And how's your August going so far? The first week of mine was spent in New Mexico with G and his family. In addition to hiking, visiting art galleries, getting obscene amounts of sleep, and gorging myself on Madre's delicious cooking, I also saw three operas: Faust, which was excellent and had gorgeous staging; La Boheme, which was good but totally ripped off Rent; and Griselda, which blew. Vivaldi's music was lovely, but the story was about a woman whose husband, the king, torments her in progressively cruel ways to test her loyalty. And she's all "Oh, but I still love you!" instead of saying "Hey, asshole, fuck you and the horse you rode in on. My fine ass is out of here."

Oh, and on the flight back, G and I were watching The Wire, which we were initially meh on but are now really enjoying, and something major happened just as they announced that all electronics had to be put away. And we were all "Wait, there's like two minutes left in this episode, we can't stop now!" and the flight attendant was all "Fools, put your shit away IMMEDIATELY, y'heard?" And then she started advancing towards us while whistling "Farmer in the Dell", so we quickly complied.

Anyway, it's survey time! This one's all about movies.

1) Name a movie you have seen more than ten times.

I don't think I've seen ANY movie that many times! Favorite bits and pieces here and there, sure; for example, I must have watched Hit Girl's initial appearance in Kick-Ass and the staircase fight in The Protector dozens of times, but not the whole movie all over again. The movie that probably comes closest is Planes, Trains, and Automobiles because we had a tradition of renting it for Thanksgiving when I was younger. Even so, that probably only clocks in at 6 or 7 times.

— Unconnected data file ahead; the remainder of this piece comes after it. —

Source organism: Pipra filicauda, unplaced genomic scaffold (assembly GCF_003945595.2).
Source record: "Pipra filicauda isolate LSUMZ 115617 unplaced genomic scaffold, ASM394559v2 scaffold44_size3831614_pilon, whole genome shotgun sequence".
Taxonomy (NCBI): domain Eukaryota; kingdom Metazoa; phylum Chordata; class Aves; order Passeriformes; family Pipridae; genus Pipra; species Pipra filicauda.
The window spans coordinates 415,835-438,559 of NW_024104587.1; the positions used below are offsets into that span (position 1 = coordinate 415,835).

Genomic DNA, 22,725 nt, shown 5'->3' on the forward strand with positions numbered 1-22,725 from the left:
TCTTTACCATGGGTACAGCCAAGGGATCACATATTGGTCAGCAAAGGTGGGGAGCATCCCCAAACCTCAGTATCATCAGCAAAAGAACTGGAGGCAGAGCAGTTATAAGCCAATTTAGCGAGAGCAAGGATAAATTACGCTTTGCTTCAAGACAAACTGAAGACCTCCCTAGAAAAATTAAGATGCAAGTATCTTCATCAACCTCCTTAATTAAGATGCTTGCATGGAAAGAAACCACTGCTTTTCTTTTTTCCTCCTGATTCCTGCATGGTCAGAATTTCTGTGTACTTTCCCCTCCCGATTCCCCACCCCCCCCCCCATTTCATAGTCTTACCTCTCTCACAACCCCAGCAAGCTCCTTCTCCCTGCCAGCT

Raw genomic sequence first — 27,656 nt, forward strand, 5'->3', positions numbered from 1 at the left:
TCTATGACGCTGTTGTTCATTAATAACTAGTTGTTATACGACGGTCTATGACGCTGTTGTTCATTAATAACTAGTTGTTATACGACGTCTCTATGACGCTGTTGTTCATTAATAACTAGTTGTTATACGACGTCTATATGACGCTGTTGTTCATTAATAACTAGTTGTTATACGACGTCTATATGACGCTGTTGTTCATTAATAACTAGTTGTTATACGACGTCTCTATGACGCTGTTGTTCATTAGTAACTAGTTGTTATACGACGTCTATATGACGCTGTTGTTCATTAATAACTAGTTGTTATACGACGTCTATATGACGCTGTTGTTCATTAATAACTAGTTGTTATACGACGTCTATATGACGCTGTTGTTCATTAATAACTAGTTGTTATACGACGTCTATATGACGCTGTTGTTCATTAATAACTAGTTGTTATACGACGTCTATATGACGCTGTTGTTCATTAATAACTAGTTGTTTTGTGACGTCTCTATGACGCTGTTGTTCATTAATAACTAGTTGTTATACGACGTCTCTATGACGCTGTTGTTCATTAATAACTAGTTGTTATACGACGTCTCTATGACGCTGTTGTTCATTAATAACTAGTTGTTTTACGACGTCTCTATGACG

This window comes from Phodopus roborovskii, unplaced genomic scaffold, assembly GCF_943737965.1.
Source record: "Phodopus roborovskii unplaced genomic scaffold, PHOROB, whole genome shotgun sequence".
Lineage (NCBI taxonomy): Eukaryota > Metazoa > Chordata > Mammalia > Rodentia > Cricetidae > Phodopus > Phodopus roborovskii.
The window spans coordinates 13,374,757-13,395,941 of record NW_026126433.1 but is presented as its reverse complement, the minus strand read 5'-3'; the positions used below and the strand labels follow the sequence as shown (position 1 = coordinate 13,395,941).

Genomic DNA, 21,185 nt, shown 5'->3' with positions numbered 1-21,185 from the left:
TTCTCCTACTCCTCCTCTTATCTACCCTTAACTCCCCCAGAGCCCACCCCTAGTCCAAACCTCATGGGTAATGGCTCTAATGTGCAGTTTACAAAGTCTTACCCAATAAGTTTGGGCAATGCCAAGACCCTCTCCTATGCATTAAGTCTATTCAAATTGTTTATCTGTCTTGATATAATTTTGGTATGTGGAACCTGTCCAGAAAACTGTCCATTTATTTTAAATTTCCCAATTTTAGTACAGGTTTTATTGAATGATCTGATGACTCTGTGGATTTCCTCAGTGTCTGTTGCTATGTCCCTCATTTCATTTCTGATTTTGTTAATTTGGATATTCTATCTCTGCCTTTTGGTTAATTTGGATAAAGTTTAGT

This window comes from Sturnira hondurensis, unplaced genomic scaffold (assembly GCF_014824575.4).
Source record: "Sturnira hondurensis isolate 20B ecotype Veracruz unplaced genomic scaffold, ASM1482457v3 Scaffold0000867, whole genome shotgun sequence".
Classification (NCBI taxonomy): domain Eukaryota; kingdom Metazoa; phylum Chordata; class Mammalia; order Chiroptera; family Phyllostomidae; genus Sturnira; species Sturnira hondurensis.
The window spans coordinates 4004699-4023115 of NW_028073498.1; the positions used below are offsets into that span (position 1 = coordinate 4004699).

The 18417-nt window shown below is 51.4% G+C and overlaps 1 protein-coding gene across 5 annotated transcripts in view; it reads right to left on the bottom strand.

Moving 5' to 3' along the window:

2) Name a movie you have seen multiple times in the cinema.

::settles into rocking chair, resting hands on top of cane::

Now, when I was a young'un, if you wanted to see a movie more than once, you HAD to see it in the theater. Wasn't no goddamned Betamax or VHS or any o' that newfangled flimflammery. So as a kid, I saw a few movies twice in the theater: Star Wars, Return of the Jedi, Clash of the Titans, Raiders of the Lost Ark, Indiana Jones and the Temple of Doom, Gremlins, Ferris Bueller's Day Off, Pretty in Pink, Planes, Trains, and Automobiles, and E.T. The only fairly recent movies I've seen in the theater are Titanic (twice) and Lord of the Rings: The Two Towers (3 1/2 times, the half accounted for by a broken filmstrip at a seedy dollar cinema in Lancaster, CA).

And if you're wondering why I didn't see Empire Strikes Back more than once in the theater, it's because I was too upset about Han Solo. And you can just stop laughing right now, thank you. I was 9, for fuck's sake!

3) Name an actor that would make you more inclined to see a film.

Mostly action stars that I know will deliver the goods, like Jason Statham (his sheer UNFiness certainly doesn't hurt) and Tony Jaa. But I also really like Clive Owen and Jesse Eisenberg.

4) Name a director whose movies you always have to see.

David Fincher, Zach Snyder, Christopher Nolan, Todd Solondz, David Lynch, Satoshi Kon (RIP), John Cameron Mitchell, Quentin Tarantino, Hayao Miyazaki, and Miranda July. I was going to put M. Night Shyamalan here, even though his movies have been disappointing for a long time, but then I remembered The Last Airbender, which I will never see under any circumstances, and had to take him off the list. I mean, Jesus, how do you take such unbelievably rich source material and turn it into a festering pile of maggot-ridden pigshit?

5) Name an actor that would make you less likely to see a film.